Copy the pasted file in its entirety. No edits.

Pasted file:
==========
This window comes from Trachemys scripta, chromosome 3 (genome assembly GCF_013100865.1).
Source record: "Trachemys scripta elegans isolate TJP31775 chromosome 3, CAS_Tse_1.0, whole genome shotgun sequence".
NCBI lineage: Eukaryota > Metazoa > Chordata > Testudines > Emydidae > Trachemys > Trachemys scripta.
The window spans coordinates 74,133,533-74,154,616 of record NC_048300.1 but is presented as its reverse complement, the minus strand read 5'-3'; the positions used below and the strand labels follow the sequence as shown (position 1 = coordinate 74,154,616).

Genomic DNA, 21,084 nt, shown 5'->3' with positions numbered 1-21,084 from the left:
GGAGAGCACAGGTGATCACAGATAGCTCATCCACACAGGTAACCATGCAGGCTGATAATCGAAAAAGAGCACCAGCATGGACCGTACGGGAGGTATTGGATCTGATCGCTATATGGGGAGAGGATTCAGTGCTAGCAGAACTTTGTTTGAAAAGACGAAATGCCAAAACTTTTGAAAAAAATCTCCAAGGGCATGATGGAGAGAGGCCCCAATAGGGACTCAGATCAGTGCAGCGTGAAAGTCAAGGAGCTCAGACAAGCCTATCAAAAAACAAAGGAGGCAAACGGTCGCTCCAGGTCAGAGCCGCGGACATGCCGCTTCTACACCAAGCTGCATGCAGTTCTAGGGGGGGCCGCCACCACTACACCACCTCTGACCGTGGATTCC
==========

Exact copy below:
This window comes from Trachemys scripta, chromosome 3 (genome assembly GCF_013100865.1).
Source record: "Trachemys scripta elegans isolate TJP31775 chromosome 3, CAS_Tse_1.0, whole genome shotgun sequence".
NCBI lineage: Eukaryota > Metazoa > Chordata > Testudines > Emydidae > Trachemys > Trachemys scripta.
The window spans coordinates 74,133,533-74,154,616 of record NC_048300.1 but is presented as its reverse complement, the minus strand read 5'-3'; the positions used below and the strand labels follow the sequence as shown (position 1 = coordinate 74,154,616).

Genomic DNA, 21,084 nt, shown 5'->3' with positions numbered 1-21,084 from the left:
GGAGAGCACAGGTGATCACAGATAGCTCATCCACACAGGTAACCATGCAGGCTGATAATCGAAAAAGAGCACCAGCATGGACCGTACGGGAGGTATTGGATCTGATCGCTATATGGGGAGAGGATTCAGTGCTAGCAGAACTTTGTTTGAAAAGACGAAATGCCAAAACTTTTGAAAAAAATCTCCAAGGGCATGATGGAGAGAGGCCCCAATAGGGACTCAGATCAGTGCAGCGTGAAAGTCAAGGAGCTCAGACAAGCCTATCAAAAAACAAAGGAGGCAAACGGTCGCTCCAGGTCAGAGCCGCGGACATGCCGCTTCTACACCAAGCTGCATGCAGTTCTAGGGGGGGCCGCCACCACTACACCACCTCTGACCGTGGATTCC